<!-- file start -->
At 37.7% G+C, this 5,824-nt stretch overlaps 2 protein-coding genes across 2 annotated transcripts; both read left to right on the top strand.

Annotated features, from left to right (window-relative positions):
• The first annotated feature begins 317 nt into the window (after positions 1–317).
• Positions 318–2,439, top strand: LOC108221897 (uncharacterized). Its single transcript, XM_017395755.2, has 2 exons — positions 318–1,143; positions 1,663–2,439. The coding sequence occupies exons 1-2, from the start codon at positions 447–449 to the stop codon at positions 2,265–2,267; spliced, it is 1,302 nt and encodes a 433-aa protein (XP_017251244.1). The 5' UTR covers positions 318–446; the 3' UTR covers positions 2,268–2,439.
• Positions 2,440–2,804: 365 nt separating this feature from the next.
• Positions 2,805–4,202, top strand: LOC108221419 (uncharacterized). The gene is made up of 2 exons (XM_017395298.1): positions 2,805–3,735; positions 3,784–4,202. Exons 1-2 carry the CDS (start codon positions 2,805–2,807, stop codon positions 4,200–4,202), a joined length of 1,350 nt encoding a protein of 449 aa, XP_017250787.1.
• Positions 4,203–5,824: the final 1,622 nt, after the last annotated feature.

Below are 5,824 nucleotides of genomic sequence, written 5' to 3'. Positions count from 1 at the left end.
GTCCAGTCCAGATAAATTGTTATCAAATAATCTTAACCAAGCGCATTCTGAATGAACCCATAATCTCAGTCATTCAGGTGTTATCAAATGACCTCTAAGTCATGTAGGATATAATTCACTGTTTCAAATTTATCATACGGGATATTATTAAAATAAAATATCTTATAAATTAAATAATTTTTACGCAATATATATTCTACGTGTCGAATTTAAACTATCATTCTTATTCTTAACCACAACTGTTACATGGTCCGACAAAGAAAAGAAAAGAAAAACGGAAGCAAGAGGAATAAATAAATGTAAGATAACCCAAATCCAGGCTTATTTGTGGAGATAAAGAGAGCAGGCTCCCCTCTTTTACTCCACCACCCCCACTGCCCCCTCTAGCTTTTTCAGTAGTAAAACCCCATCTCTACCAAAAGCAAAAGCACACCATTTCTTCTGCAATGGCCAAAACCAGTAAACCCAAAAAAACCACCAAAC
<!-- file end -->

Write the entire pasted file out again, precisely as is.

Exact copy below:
At 37.7% G+C, this 5,824-nt stretch overlaps 2 protein-coding genes across 2 annotated transcripts; both read left to right on the top strand.

Annotated features, from left to right (window-relative positions):
• The first annotated feature begins 317 nt into the window (after positions 1–317).
• Positions 318–2,439, top strand: LOC108221897 (uncharacterized). Its single transcript, XM_017395755.2, has 2 exons — positions 318–1,143; positions 1,663–2,439. The coding sequence occupies exons 1-2, from the start codon at positions 447–449 to the stop codon at positions 2,265–2,267; spliced, it is 1,302 nt and encodes a 433-aa protein (XP_017251244.1). The 5' UTR covers positions 318–446; the 3' UTR covers positions 2,268–2,439.
• Positions 2,440–2,804: 365 nt separating this feature from the next.
• Positions 2,805–4,202, top strand: LOC108221419 (uncharacterized). The gene is made up of 2 exons (XM_017395298.1): positions 2,805–3,735; positions 3,784–4,202. Exons 1-2 carry the CDS (start codon positions 2,805–2,807, stop codon positions 4,200–4,202), a joined length of 1,350 nt encoding a protein of 449 aa, XP_017250787.1.
• Positions 4,203–5,824: the final 1,622 nt, after the last annotated feature.

Below are 5,824 nucleotides of genomic sequence, written 5' to 3'. Positions count from 1 at the left end.
GTCCAGTCCAGATAAATTGTTATCAAATAATCTTAACCAAGCGCATTCTGAATGAACCCATAATCTCAGTCATTCAGGTGTTATCAAATGACCTCTAAGTCATGTAGGATATAATTCACTGTTTCAAATTTATCATACGGGATATTATTAAAATAAAATATCTTATAAATTAAATAATTTTTACGCAATATATATTCTACGTGTCGAATTTAAACTATCATTCTTATTCTTAACCACAACTGTTACATGGTCCGACAAAGAAAAGAAAAGAAAAACGGAAGCAAGAGGAATAAATAAATGTAAGATAACCCAAATCCAGGCTTATTTGTGGAGATAAAGAGAGCAGGCTCCCCTCTTTTACTCCACCACCCCCACTGCCCCCTCTAGCTTTTTCAGTAGTAAAACCCCATCTCTACCAAAAGCAAAAGCACACCATTTCTTCTGCAATGGCCAAAACCAGTAAACCCAAAAAAACCACCAAAC